Quick Tips for Communication: Part 2
If you’ve already seen Part 1, then you already have some more tools to help you with your communication. Here are some 5 more tips that can give you more guidance:
- Use a feelings wheel - One of the most helpful tools out there… Google it. If you’re having a difficult time being aware of what you’re feeling or even communicating your feelings, then I highly encourage you to use a feelings wheel. Print it if you can, and put it on your fridge. It’s helpful for any age to increase their awareness and vocabulary with their emotions.
- Validate your partner’s feelings - Validating your partner’s feelings means you’re letting them know that you understand some of their experience and that you value their feelings. It doesn’t necessarily mean that you’re siding or agreeing with them. That’s a separate thing. And you can validate your partner’s feelings and disagree with them at the same time. It can look like reflecting those feelings right back to them, saying “I understand how you felt that way” or “I can see that.” If you follow up any point of validation with “but…” and then share your disagreement, then you just canceled out validating your partner and they won’t experience that you care about their feelings.
- Allow redo’s - Giving some grace and allowing each other redos can be super helpful. If you know that your partner escalates quickly, and you’re feeling attacked, simply say “Hey I want to understand you but I don’t want to feel attacked. Can you say it differently?” Or if you’re noticing that you’re not using tools to communicate effectively and don’t like how the interaction is going, then say “Hey, let me try that again. That didn’t come out as planned.”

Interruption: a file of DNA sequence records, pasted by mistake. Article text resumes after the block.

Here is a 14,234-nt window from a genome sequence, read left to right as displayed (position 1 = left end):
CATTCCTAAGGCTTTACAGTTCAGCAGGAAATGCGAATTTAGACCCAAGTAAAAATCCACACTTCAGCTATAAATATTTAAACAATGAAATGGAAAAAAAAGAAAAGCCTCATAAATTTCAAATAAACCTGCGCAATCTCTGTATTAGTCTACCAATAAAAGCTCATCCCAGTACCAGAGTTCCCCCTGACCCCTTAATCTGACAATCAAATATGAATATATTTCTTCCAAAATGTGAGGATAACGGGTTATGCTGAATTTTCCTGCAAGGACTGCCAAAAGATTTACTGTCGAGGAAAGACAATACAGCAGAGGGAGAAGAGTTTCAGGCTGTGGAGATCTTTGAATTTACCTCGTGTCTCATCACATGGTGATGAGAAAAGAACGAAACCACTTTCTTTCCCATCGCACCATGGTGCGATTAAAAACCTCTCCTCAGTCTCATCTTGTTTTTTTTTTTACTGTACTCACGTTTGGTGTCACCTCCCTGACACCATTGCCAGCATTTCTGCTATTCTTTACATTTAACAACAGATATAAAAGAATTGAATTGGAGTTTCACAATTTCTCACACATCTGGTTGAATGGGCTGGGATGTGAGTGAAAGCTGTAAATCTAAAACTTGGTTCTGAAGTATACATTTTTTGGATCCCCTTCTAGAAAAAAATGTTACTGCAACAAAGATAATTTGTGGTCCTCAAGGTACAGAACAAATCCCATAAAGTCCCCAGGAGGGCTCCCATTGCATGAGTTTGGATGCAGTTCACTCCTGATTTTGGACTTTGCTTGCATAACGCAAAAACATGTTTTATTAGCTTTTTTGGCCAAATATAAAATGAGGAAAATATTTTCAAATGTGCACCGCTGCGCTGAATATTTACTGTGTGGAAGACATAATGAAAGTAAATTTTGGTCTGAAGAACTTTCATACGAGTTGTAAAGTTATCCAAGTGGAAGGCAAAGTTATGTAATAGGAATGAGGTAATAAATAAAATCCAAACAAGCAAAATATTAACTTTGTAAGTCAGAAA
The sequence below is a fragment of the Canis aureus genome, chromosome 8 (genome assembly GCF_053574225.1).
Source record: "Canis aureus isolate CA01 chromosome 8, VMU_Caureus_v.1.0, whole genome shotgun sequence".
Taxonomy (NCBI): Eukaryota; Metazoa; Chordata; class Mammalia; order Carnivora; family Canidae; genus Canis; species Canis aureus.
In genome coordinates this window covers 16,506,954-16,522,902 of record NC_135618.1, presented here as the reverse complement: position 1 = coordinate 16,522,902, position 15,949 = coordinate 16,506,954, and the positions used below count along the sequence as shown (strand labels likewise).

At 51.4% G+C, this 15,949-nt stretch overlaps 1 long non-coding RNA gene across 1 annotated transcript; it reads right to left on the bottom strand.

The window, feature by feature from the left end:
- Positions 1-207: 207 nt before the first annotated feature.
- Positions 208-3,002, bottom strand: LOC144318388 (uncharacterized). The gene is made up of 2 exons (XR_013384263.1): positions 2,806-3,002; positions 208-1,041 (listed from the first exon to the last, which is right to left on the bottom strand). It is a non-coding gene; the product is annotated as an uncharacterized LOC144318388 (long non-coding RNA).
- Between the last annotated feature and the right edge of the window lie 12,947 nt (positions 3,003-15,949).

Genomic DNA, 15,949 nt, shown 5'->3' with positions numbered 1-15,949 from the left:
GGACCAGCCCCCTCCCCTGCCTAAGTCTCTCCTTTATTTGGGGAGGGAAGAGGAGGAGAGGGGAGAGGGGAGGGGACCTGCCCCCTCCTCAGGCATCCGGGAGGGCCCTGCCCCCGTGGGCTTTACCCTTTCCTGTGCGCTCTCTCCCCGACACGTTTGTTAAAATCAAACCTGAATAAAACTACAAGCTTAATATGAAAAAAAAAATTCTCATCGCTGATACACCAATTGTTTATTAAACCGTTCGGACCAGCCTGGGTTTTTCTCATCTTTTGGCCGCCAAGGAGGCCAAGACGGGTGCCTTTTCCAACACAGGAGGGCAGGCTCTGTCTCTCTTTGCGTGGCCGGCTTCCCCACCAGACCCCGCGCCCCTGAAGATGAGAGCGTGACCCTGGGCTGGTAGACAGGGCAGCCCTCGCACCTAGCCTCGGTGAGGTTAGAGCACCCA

- Take a break - Well… that escalated quickly. That’s okay! Call for a break. It’s a great way to calm down the brain so you can attend to the conversation more afterward. Breaks are meant to calm your brain and body. Take some deep breaths, stretch, or go for a quick walk. A break is not meant to think “I should have said this” or “I can’t believe they said that!” That’s just adding fuel to the fire. Talk with your partner before any conflict to see if breaks would be helpful at all in the future and what you want them to look like. Your partner may get anxious or scared if you take off for a walk as a break and never let them know about it ahead of time. Talk about what a break would look like first.
- Have some humor with it - It can be awkward trying to change patterns that are ingrained within us. It feels totally unnatural to use some of these tips, but they are extremely helpful. Have some fun with it! It’s okay to laugh with your partner about how awkward it felt with that last validation you just offered!
If you’re needing more guidance to build up the tools in your toolbox to communicate effectively with your partner, then reach out to a professional! This may look like marriage therapy or couples counseling, or you can even explore this with individual therapy and we are at Lifeologie Counseling are always willing to help
About Rosann Raftery
Rosanne Raftery, LPC, LLMFT, holds a BA in Psychology from Central Michigan University and a MA in Marriage and Family Therapy from Western Michigan University. She is passionate about pre-engagement or premarital counseling, divorce recovery, open relationships, women’s issues, anxiety, depression, and working with the LGBTQ+ community. She specializes in working with individuals, couples, and families in building their communication skills, healing, and strengthening their relationships at Lifeologie Counseling Grand Rapids Ada and Lifeologie Counseling Grand Rapids Cascade.Meet Me